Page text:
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About Omaha daily bee. (Omaha [Neb.]) 187?-1922 | View Entire Issue (March 27, 1921)
THE BEfcl: OMAHA, SUNDAY. MARCH 27, 11)21.
tioot Valued at
134,000 is Found:
i Three Arrested
Pirt of Booty Taken in Mil
Ubn Dollar Postal Robbery
I in Chicago Jan. 18 Is
Chicago, March 26. With the ar
rest of three Chicago men late this
afternoon, postoffice inspectors re
covered $34,000 of the bonds stolen
in ihe $1,000,000 Union station mail
robbery of last January and believe
they have clues which will lead to the
finding of the rest of the loot.
The men arrested Rive names of
William Knctzer, bond salesman, liv
ing in an expensive apartment on the
rtonn sine, una in county jau in
default of $15,000 bonds.
Isa dore Goldberg, brother-inrlaw
of JvKrieUer and an electrical con
tractor. Released on $1,000 bonds.
G'A. Jelrce, manager of the Law
rence M. Mein company, sewing ma
chine manufacturer. Jelree lives in
Oak Park. He was released on $1,000
According to a story told by
Krtetzer to Postoffice Inspectors A.
E. iGermer and Robert B. Mondetie,
whbmade the arrests, Krietzer found
the package of bonds in a vacant lot
on Sheridan road last Monday night.
Krietzer said he took the bonds to
i GoJdberg, who in turn took them, to
Jelree. Jelree took them to the
, brokerage house of James E. Bennett
( t 5. Officials of the Bennett firm
. notified the postal inspectors.
I Qa the evening of January 18 four
' men- stepped into the brightly lighted
mail-loading flatform of the Lnion
station. They ordered the employes
J theje to" stick up their hands. The
eniplpyis complied. The bandit quar
j tetrfhen made off with numerous
sarfe of registered mail.
J At first the loor was given at $100,
I GOUjlut later investigation showed it
I to fas worth almost a million. There
were apparently no clues to the rob-
I bt; -
j Boy Admits Help
gn Kaiing Father
YfJuth Confesses He Aided
i Mother in Slaying
Grand Rapids, Mich, March 23.
Casar. lb. confessed today, . ac-
cording to the police, that he
; helped his mother club to death
. his: stepfather, Joseph Scalbius, !ast
I nigjfjt. Then, according to the con-
fesiion, he and his brother, James,
j 9, i placed the body in a toy
) wagon am) carted it to the railroad
I yards, where they left it. The body
wasfound early today by a switch
1 ing crew.
I He was awakened during the night,
J Caspar declared, by a quarrel be
:? tween his mother and stepfather. "I
struck him with an axe and a shovel,
and my mother hit him with a stick,"
tha police quote him as saying.
"Tfeen my brother and I carried the
body away in the cart."
Mrs. Scalbius and the two boys
HI weft taken into custody shortly
Fdrmer Omaha Youth
Given life Sentence
tin Toledo Murder Case
Tfiledo, O., March 26. Edward N.
Foley, 18, was found guilty of sec
ond degree murder by a jury Friday
ami? sentenced to life imprisonment
in fbe Ohio penitentary at Columbus.
Tbjc'jury deliberated three hours and
45 minutes and took 13 ballots.
Foley was tried for the death of
Louis Schroeder and A. E. Long,
Neijr, York Central railroad detec
tives, who were killed when five bandits-held
up Austin-Breed, a Union
station ticket agent and robbed him
of 'more than $10,000.
Jtoyce Richardson, negro, was
fottfld guilty. of first degree murder
in Mhe same robbery and was sen
tenced to die on June 10. Three
others have. not been captured.
Filey came here from Omaha and
Deliver and had been in town but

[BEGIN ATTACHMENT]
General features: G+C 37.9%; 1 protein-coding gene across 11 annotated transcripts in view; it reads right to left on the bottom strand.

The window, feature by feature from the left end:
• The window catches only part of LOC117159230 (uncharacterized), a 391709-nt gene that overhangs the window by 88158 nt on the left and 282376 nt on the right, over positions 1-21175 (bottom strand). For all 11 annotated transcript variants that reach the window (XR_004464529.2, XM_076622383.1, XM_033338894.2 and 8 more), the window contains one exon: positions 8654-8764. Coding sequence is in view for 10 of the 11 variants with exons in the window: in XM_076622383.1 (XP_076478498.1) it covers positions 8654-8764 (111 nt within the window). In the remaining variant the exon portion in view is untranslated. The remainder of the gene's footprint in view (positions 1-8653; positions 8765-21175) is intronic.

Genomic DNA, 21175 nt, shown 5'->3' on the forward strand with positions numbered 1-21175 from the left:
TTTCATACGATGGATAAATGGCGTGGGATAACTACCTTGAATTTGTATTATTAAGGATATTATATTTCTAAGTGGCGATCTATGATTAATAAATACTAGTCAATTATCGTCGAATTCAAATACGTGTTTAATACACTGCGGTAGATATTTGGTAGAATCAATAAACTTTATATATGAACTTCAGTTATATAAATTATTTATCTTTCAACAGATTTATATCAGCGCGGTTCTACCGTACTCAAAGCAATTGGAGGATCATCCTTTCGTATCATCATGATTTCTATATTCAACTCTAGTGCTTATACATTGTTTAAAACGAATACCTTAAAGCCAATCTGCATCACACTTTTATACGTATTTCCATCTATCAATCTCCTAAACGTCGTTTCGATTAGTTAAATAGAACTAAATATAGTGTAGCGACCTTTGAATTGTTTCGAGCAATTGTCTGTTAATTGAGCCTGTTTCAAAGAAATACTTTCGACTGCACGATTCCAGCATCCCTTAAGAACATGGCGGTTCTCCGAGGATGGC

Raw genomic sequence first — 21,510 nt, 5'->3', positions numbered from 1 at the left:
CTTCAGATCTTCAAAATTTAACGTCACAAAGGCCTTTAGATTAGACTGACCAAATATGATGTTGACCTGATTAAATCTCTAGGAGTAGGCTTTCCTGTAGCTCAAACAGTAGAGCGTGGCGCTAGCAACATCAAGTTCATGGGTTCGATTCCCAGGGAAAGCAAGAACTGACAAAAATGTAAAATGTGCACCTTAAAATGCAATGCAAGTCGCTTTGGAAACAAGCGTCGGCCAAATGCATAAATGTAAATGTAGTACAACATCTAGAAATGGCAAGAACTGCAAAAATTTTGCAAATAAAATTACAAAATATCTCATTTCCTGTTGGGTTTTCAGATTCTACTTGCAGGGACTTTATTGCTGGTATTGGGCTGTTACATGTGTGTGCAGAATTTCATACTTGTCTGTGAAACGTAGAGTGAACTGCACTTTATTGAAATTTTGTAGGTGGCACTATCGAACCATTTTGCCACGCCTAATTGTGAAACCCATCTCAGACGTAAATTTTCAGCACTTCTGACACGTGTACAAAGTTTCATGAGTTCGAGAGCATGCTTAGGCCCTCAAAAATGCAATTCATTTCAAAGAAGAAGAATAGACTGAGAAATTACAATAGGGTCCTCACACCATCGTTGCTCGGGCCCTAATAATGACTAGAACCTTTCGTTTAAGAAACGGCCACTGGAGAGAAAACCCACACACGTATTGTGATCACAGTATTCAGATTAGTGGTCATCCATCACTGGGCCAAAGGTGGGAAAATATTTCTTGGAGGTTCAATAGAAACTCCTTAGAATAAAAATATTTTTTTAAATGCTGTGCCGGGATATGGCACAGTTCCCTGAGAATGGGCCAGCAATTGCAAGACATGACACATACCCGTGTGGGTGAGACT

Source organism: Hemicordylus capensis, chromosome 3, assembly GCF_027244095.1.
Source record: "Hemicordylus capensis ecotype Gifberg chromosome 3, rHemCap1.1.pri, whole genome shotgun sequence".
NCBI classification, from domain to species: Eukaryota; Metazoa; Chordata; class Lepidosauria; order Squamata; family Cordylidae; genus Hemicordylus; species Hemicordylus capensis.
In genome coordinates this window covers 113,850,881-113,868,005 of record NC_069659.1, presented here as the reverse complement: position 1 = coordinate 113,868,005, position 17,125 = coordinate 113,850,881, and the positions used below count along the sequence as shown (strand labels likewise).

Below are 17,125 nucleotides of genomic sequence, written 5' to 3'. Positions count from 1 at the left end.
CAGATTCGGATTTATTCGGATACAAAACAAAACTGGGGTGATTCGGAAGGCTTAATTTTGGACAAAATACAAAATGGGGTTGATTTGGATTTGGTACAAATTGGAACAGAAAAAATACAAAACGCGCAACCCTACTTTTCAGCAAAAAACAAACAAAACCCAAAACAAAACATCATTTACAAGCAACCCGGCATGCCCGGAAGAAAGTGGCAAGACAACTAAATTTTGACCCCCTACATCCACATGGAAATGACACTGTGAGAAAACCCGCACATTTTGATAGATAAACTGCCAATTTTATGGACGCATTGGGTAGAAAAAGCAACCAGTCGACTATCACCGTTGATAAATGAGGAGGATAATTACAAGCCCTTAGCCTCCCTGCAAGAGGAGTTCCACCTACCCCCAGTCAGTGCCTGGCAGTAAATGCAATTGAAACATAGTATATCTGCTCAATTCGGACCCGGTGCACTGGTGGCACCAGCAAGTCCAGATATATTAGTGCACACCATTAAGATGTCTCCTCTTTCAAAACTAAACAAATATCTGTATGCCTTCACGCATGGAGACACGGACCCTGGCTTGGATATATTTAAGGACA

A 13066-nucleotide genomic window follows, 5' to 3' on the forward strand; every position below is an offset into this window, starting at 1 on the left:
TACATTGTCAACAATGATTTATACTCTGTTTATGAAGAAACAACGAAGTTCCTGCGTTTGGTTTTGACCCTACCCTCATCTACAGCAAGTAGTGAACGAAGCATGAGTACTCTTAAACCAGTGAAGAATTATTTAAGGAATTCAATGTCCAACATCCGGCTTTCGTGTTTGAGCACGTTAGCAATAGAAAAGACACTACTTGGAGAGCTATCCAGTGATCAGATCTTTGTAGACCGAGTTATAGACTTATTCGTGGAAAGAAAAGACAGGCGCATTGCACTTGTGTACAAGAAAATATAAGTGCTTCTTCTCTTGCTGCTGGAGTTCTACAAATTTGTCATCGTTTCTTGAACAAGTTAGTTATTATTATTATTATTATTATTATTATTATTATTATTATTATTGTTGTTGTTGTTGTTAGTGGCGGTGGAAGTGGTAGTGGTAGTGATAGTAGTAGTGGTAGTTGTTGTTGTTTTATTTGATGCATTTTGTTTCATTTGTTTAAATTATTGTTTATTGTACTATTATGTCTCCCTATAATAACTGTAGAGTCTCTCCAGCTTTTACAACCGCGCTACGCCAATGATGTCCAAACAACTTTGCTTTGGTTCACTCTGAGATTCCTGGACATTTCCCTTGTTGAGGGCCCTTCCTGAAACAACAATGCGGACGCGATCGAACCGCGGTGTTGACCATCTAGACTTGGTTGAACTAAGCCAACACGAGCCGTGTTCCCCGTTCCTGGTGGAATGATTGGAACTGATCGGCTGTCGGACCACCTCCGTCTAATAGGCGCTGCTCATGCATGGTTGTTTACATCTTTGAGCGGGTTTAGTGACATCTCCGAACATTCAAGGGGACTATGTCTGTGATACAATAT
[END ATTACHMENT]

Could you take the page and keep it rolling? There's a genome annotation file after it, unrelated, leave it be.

th& days when he fell in with the
gang, that staged the holdup, accord
ingto the testimony.
Hays Promises Preference
'? To Former Service Men
Washington. March 26. Promise
tha he would observe the spirit as
well s the letter of the law giving
preference to former service men in
th postal service, was given by
Postmaster General Hays to a com
mittee of the American Legion.
The Legion committee, which in
cluded Theodore Roosevelt, assistant-'
secretary of the navy, laid be
fore the postmaster general several
specific cases of alleged discrimina
tiottagainst former service men. Mr.
Hays promised to have the cases in
Crab Orchard Girl Hurt
''h In Automobile Accident
TTtcumseh, Neb., March 26. (Spe
cial) Miss Velma Richardson,
daughter of Mr. and Mrs. James
Richardson of Crab Orchard, suf
fered a broken leg in an automobile
wreck. Four young people were
riding in a car when the steering
machinery refused to work, the car
left the road and upset in the ditch!.
The other occupants of the car, Ken
neth Hutchison, LaVerne Welsch
and Miss Irene Jeffrey, were not in
jured. Corn Products Company to
Shut Down Plant for Week
-Chicago, March 26. The Corn
Products Refining company of Ar
go. 111., shut down its grinding plant
forgone week today because of poor
business, it was announced today at
the local offices of the company.
The announcement was mad
iver the signature of F. M. Sayre,
i -,mwr. The company
nibloys more than 2,000 men in the
' ,. .. . arrntl which ZTC
I stretched fine, sharp wires has been
mrented for chopping vegetable food
for infants. -
Blackmail Charged in
Iman Lnvorce tase
(Contlnaed From Pmr On.)
about it. but I kept quiet,
Mrs. Stillman has known about
it for some time, but only
when it was necessary for her good
name did she think of using it."
Ueauvais, although a child of the
woods, is a graduate of Westmount
academy, a preparatory school to
McGill university, has studied medi
cine in the primary courses, is a stu
dent of osteopathy, music and poetry.
Is Brilliant Student.
He is far above the average in in
telligence and polish. While in New
York he attended several first night
Performances at the Metropolitan
opera house. His philosophy of
life may be indicated by one of his
"It is most peculiar how the rich
man's point of view differs from the
poor man's code. When a man has
all that he can use in the way of
money, has children and a happy
home, is it not odd that he should be
willing to allow happiness to depart
when a little bit ot truth and less ot
scandal and gossiping would set
Ihe alleged conspiracy to connect
his name with that of Mrs. Sullman
was set forth by ' Beauvais who was
extremely unwilling to discuss the
matter at all, owing to his situation
in the case. Briefly he recounted
four days in, July, 1917, when Mrs.
btillman went to her urana Anse
estate for a rest.
On July -2 of that year she was
feelinir ill and asked Beauvais to